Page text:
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Access Type

WSU Access

Date of Award

January 2019

Degree Type


Degree Name



Biochemistry and Molecular Biology

First Advisor

Robert Akins


A thesis presented on the genomic plasticity of yeast species Candida albicans, specifically loss of heterozygosity (LOH) induced in response to stress. C. albicans was the most prevalent yeast species to afflict patients with Candidiasis which can be most harmful when infection was recurrent or when patient was immunocompromised. By understanding the cellular response of this species will give greater insight to how current treatment can lead to resistance, but also how it may result in species will heightened virulent factors that cause even greater negative effects on patients. Further progression of this could lead to increased efficiency of treatment by preventing this process from occurring. The goals of this study was to i) confirm loss of heterozygosity was occurring, but also at which rates across different chromosomal loci, ii) if rates of LOH differ depending on the type of stress and if any loci that have undergone this process show susceptibility, and iii) if colonies that have undergone LOH display phenotypes consistent with increase virulence or resistance.

Confirmation of LOH was done by use of allele-specific qPCR using primers designed specifically to regions where a single-nucleotide polymorphism(SNP) was present and to overcome the limitation of non-specific binding, difference of allele fluorescence detected by qPCR was mathematically determined, in which LOH was predicted if difference exceeded >3.5 cycles. Rates were able to be determined by generating oligo sequences tailored to specific loci, both on the same chromosome and other chromosomes across the Candida genome. Explored here were several chromosome 5 loci, as it has been well-documented this chromosome was a sight of great plasticity, but other locus located on Chromosome 1, 3, and R of Candida genome were explored as well. Confirmation of genomic predictions was accomplished by designing primers located upstream and downstream of SNP region and sent for sequencing.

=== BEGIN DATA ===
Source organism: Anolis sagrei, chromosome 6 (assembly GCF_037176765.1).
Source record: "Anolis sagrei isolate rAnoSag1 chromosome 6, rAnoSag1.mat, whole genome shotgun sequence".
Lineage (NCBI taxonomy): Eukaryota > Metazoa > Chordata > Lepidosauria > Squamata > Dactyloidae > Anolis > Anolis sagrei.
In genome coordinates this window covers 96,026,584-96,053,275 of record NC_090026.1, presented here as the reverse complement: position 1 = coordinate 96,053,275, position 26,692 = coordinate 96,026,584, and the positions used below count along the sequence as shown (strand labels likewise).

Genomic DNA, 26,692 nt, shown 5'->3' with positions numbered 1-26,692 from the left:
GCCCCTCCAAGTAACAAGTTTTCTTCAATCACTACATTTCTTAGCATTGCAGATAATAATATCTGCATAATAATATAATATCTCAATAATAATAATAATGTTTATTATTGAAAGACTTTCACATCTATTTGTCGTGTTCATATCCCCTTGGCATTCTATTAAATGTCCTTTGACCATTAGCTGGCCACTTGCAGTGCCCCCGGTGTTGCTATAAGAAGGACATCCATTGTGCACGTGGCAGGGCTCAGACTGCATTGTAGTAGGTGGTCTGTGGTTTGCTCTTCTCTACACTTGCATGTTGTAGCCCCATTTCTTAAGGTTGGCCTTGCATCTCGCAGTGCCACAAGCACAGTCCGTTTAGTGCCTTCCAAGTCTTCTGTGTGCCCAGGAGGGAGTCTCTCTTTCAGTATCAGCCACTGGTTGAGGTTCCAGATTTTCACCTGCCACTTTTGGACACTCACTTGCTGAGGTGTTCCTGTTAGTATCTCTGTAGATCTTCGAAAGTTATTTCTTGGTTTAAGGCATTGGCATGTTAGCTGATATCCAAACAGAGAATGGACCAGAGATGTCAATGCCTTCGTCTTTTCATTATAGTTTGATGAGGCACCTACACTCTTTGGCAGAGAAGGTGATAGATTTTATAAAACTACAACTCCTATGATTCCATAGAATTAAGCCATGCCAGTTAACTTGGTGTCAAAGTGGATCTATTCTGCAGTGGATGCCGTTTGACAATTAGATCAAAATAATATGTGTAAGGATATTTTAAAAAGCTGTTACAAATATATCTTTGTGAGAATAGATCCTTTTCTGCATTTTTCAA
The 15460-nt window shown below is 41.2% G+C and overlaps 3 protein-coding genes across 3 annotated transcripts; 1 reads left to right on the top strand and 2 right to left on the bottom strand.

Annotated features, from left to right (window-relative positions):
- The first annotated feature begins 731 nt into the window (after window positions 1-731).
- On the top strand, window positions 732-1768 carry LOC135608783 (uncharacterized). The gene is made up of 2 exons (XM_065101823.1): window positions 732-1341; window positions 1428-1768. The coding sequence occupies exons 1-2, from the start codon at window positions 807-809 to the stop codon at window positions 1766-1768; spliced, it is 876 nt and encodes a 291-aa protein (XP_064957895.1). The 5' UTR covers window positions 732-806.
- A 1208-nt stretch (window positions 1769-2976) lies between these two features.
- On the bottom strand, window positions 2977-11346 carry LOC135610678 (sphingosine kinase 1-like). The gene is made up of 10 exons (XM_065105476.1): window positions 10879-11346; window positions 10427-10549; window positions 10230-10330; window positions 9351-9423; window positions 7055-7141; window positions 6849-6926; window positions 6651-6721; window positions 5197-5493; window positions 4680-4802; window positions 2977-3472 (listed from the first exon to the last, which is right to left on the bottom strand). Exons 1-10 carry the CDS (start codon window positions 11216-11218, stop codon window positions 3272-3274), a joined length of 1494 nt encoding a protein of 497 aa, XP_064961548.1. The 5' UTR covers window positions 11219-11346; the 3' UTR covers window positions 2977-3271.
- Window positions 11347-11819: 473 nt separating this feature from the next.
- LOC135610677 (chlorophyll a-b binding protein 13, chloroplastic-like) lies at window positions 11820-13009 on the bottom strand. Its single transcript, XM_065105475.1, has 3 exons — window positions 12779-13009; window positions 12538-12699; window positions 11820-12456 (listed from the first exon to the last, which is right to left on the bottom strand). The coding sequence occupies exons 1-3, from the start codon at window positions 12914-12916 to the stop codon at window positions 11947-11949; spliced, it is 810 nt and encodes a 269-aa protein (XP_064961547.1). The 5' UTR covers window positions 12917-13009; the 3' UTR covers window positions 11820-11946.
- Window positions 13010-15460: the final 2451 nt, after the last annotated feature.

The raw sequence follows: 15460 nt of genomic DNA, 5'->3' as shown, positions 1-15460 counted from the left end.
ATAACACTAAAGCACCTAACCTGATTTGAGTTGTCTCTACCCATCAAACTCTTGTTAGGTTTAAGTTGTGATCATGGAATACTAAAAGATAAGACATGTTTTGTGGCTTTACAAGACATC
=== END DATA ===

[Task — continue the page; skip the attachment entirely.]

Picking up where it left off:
By comparing rates of LOH in different sample sets which varied in stresses undergone, specifically peroxide only (single stress) and peroxide stress and incubated on flucytosine containing media (double stress), we were able to determine which combination of stresses induced the most LOH. Early and late rising isolates grown on flucytosine media with no initial stress were also analyzed using this methodology to compare rates of genomic alteration.

By modifying media composition of agar plates via addition of drug or percentage of ingredients, insight into resistance and virulence trends were able to be measured for isolates stressed and unstressed to determine if contrast was evident. All samples incubated in modified media were inoculated with low concentration of cells to determine which sample set had the ideal advantage in overcome stress by gained resistance or displayed upregulated virulent factors.

Overall, it was found that in peroxide stressed isolates (single stress), LOH occurred, but in reduced quantities, as in peroxide stressed grown on flucytosine media (double-stress) isolates rates of LOH were increased. Isolates incubated on flucytosine media also showed evidence of LOH, with rates and loci varying for early rising (day 3) and late rising (day 7). Early rising (Day 3) showed loss of heterozygosity primarily at FUR1 locus, as flucytosine applies selective pressure to this region, as Late Rising (Day 7) showed reduced LOH at FUR1, but increased LOH at neighboring loci.

Stressed isolates (peroxide ± Flucytosine and Day 3 & 7 Flucytosine Resistant) also displayed significant phenotypic alterations, both to antifungal drugs such as Terbinafine and Fluconazole, and an increased ability to invade, suggesting an increase resistance and virulence factors.

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